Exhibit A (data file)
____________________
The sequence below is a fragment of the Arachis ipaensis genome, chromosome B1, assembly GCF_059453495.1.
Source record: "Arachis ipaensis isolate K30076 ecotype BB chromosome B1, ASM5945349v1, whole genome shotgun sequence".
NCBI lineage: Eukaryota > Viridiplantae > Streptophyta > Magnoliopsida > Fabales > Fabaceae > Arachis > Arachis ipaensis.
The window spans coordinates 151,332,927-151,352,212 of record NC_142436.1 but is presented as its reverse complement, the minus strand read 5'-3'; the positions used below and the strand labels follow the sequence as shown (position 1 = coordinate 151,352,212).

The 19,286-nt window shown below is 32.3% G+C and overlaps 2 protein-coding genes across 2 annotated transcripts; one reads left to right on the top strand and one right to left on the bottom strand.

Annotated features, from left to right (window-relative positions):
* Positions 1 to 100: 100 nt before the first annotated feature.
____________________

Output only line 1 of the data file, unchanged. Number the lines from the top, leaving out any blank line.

The sequence below is a fragment of the Arachis ipaensis genome, chromosome B1, assembly GCF_059453495.1.